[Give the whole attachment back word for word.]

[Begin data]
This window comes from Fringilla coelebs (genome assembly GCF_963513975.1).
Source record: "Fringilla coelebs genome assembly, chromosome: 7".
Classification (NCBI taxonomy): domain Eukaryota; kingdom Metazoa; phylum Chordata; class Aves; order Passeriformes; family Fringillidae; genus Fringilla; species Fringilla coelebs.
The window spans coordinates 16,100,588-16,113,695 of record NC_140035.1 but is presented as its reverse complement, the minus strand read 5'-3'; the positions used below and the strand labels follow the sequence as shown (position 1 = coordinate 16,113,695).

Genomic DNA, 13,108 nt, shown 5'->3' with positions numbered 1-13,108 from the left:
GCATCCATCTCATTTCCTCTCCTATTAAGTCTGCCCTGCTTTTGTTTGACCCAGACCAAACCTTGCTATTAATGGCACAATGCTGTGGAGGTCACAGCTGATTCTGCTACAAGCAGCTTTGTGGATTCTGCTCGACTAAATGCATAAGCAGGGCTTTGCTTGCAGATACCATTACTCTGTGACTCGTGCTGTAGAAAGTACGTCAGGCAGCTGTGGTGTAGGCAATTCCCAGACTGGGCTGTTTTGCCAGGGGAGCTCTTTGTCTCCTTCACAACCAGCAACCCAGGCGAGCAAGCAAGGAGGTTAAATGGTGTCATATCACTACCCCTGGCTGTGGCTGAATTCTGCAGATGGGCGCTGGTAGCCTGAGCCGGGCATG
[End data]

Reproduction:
This window comes from Fringilla coelebs (genome assembly GCF_963513975.1).
Source record: "Fringilla coelebs genome assembly, chromosome: 7".
Classification (NCBI taxonomy): domain Eukaryota; kingdom Metazoa; phylum Chordata; class Aves; order Passeriformes; family Fringillidae; genus Fringilla; species Fringilla coelebs.
The window spans coordinates 16,100,588-16,113,695 of record NC_140035.1 but is presented as its reverse complement, the minus strand read 5'-3'; the positions used below and the strand labels follow the sequence as shown (position 1 = coordinate 16,113,695).

Genomic DNA, 13,108 nt, shown 5'->3' with positions numbered 1-13,108 from the left:
GCATCCATCTCATTTCCTCTCCTATTAAGTCTGCCCTGCTTTTGTTTGACCCAGACCAAACCTTGCTATTAATGGCACAATGCTGTGGAGGTCACAGCTGATTCTGCTACAAGCAGCTTTGTGGATTCTGCTCGACTAAATGCATAAGCAGGGCTTTGCTTGCAGATACCATTACTCTGTGACTCGTGCTGTAGAAAGTACGTCAGGCAGCTGTGGTGTAGGCAATTCCCAGACTGGGCTGTTTTGCCAGGGGAGCTCTTTGTCTCCTTCACAACCAGCAACCCAGGCGAGCAAGCAAGGAGGTTAAATGGTGTCATATCACTACCCCTGGCTGTGGCTGAATTCTGCAGATGGGCGCTGGTAGCCTGAGCCGGGCATG